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Modern signal processing heavily relies on probability and statistics. Naturally, these subjects are emphasized in the signal processing curricula at both the undergraduate and graduate levels. Historically, however, both probability and statistics were developed to solve various applied problems arising in economics and finance. Specifically, probability theory owes its existence to games of chance, and statistics made its first significant appearance in the pricing of insurance premia and bonds. More recently, both finance and economics have been steady sources of data—much of it one-dimensional temporal signals—generating demand for the statistical analysis and modeling tools commonly developed and used by signal processing researchers and practitioners.
Such interrelationships suggest that courses on applied probability and random processes taught to signal processing students should frequently turn to finance for motivating examples, illustrations, homework problems, and lab exercises. In addition, courses dedicated to financial applications of signal processing should perhaps be as common as those on applications to biomedical imaging and speech analysis.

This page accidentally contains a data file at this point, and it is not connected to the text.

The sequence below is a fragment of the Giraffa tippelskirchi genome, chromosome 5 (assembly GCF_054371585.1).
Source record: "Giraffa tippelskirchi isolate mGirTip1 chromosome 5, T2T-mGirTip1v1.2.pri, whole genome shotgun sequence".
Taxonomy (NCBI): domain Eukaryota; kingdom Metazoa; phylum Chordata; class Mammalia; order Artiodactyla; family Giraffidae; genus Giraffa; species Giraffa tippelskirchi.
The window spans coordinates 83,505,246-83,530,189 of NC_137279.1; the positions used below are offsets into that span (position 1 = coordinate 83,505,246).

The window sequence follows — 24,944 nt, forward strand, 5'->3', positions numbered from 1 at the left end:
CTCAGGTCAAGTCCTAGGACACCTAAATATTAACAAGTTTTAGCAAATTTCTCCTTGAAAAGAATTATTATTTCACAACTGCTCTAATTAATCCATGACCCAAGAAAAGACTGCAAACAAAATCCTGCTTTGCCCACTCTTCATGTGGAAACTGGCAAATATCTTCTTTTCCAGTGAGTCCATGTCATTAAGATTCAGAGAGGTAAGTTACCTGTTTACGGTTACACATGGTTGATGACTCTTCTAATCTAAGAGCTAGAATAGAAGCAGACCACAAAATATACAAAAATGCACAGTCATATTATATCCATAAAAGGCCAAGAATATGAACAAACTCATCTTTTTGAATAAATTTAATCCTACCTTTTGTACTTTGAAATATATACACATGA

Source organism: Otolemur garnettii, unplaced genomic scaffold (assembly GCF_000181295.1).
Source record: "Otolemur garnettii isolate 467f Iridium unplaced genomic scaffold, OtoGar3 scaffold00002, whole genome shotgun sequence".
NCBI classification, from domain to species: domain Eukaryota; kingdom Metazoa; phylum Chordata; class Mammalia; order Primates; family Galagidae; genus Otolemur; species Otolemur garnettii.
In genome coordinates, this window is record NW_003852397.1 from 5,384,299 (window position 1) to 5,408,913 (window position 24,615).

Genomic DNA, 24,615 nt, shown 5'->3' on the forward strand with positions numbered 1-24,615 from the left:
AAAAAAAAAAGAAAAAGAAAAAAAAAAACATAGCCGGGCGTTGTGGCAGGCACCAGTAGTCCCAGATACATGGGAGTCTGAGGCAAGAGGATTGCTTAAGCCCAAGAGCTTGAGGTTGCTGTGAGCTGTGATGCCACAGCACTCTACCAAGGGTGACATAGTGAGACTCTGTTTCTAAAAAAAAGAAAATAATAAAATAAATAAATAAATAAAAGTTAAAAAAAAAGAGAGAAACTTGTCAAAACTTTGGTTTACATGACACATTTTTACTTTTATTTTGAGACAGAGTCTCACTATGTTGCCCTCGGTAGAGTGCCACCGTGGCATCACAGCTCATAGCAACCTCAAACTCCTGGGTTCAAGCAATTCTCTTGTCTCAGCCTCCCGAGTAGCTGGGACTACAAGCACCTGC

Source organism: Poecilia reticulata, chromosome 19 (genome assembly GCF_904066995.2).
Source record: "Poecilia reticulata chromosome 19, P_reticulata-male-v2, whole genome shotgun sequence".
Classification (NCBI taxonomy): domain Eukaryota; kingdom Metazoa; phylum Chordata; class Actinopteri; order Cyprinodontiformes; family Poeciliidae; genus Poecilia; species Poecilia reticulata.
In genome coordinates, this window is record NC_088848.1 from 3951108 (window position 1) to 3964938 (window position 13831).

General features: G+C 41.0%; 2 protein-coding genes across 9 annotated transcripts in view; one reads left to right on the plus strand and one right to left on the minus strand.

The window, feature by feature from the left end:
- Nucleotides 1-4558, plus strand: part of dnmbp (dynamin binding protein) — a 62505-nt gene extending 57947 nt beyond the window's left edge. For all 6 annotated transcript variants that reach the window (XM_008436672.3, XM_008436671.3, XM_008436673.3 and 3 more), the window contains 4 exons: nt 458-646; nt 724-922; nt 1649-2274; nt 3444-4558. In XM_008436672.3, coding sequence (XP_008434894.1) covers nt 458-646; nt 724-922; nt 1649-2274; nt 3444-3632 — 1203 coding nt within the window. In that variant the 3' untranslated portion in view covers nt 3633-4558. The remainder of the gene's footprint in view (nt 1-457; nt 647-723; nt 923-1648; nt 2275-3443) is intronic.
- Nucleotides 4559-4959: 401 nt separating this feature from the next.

How to incorporate financial signal processing into the undergraduate and graduate curricula? You can find suggestions in the column article “Incorporating Financial Applications in Signal Processing Curricula” in the September issue of IEEE Signal Processing Magazine. In this column article, Dr. Ilya Pollak shared several ways in which financial signal processing has been incorporated into the undergraduate and graduate curricula at Purdue’s School of Electrical and Computer Engineering (ECE) and encouraged other schools to do the same.
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